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This work focuses on algorithms which learn from examples to perform multiclass text and speech categorization tasks. Our approach is based on a new and improved family of boosting algorithms. We describe in detail an implementation, called BoosTexter, of the new boosting algorithms for text categorization tasks. We present results comparing the performance of BoosTexter and a number of other textcategorization algorithms on a variety of tasks. We conclude by describing the application of our system to automatic calltype identification from unconstrained spoken customer responses.
Arcing Classifiers
, 1998
"... Recent work has shown that combining multiple versions of unstable classifiers such as trees or neural nets results in reduced test set error. One of the more effective is bagging (Breiman [1996a] ) Here, modified training sets are formed by resampling from the original training set, classifiers con ..."
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Cited by 277 (6 self)
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Recent work has shown that combining multiple versions of unstable classifiers such as trees or neural nets results in reduced test set error. One of the more effective is bagging (Breiman [1996a] ) Here, modified training sets are formed by resampling from the original training set, classifiers constructed using these training sets and then combined by voting. Freund and Schapire [1995,1996] propose an algorithm the basis of which is to adaptively resample and combine (hence the acronymarcing) so that the weights in the resampling are increased for those cases most often misclassified and the combining is done by weighted voting. Arcing is more successful than bagging in test set error reduction. We explore two arcing algorithms, compare them to each other and to bagging, and try to understand how arcing works. We introduce the definitions of bias and variance for a classifier as components of the test set error. Unstable classifiers can have low bias on a large range of data sets....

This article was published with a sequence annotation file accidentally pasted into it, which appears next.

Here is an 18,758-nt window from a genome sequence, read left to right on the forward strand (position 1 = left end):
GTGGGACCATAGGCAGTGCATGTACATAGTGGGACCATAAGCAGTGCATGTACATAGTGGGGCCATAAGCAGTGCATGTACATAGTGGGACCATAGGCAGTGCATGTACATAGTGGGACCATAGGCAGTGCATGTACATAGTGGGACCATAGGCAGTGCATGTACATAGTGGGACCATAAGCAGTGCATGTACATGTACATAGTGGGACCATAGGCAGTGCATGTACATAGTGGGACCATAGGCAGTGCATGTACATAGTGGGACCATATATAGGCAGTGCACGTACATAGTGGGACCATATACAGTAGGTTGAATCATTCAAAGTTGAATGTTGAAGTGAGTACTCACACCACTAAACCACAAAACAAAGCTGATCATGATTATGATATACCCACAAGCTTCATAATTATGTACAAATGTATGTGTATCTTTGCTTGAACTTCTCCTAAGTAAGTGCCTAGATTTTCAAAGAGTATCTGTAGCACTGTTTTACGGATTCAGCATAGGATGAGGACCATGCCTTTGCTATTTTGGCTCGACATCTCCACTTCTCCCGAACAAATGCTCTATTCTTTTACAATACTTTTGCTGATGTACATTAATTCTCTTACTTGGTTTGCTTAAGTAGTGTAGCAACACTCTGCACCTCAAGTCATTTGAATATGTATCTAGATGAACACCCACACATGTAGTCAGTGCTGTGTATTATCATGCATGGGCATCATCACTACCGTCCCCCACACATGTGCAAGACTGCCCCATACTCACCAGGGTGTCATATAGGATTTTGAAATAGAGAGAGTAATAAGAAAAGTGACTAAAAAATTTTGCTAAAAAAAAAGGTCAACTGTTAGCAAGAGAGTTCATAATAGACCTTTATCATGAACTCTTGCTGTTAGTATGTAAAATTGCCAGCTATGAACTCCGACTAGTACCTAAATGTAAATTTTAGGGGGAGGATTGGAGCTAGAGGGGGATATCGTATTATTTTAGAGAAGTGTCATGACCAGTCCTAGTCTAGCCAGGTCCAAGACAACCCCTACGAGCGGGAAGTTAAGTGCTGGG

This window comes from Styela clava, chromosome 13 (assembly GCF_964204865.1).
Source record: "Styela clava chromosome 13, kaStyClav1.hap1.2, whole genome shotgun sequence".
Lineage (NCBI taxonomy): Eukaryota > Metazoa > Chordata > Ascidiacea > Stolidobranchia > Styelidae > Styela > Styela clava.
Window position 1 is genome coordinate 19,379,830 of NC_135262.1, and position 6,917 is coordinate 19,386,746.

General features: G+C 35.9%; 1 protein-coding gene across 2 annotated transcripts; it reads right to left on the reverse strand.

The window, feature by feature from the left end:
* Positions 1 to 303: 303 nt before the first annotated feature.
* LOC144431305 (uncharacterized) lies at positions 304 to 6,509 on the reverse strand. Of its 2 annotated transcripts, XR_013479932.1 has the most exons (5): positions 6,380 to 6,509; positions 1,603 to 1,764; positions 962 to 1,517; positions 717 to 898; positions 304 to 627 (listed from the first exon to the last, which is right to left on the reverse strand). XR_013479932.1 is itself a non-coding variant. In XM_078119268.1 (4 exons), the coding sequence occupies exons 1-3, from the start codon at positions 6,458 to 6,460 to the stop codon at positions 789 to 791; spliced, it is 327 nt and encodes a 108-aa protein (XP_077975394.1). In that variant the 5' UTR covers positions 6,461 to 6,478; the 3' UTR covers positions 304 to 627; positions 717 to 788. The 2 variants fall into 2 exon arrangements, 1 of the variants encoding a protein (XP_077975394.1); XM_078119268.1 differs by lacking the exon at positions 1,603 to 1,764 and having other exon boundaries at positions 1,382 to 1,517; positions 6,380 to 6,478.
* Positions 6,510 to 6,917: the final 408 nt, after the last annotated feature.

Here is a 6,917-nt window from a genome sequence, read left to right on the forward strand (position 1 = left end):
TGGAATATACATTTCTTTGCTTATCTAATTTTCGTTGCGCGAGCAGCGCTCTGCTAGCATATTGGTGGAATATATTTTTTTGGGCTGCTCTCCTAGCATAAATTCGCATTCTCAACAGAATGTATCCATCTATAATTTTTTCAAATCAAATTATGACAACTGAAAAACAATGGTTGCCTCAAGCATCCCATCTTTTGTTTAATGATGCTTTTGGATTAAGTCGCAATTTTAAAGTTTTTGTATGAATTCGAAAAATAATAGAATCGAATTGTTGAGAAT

Popular ensemble methods: an empirical study
 Journal of Artificial Intelligence Research
, 1999
"... An ensemble consists of a set of individually trained classifiers (such as neural networks or decision trees) whose predictions are combined when classifying novel instances. Previous research has shown that an ensemble is often more accurate than any of the single classifiers in the ensemble. Baggi ..."
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Cited by 181 (3 self)
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An ensemble consists of a set of individually trained classifiers (such as neural networks or decision trees) whose predictions are combined when classifying novel instances. Previous research has shown that an ensemble is often more accurate than any of the single classifiers in the ensemble. Bagging (Breiman, 1996c) and Boosting (Freund & Schapire, 1996; Schapire, 1990) are two relatively new but popular methods for producing ensembles. In this paper we evaluate these methods on 23 data sets using both neural networks and decision trees as our classification algorithm. Our results clearly indicate a number of conclusions. First, while Bagging is almost always more accurate than a single classifier, it is sometimes much less accurate than Boosting. On the other hand, Boosting can create ensembles that are less accurate than a single classifier – especially when using neural networks. Analysis indicates that the performance of the Boosting methods is dependent on the characteristics of the data set being examined. In fact, further results show that Boosting ensembles may overfit noisy data sets, thus decreasing its performance. Finally, consistent with previous studies, our work suggests that most of the gain in an ensemble’s performance comes in the first few classifiers combined; however, relatively large gains can be seen up to 25 classifiers when Boosting decision trees. 1.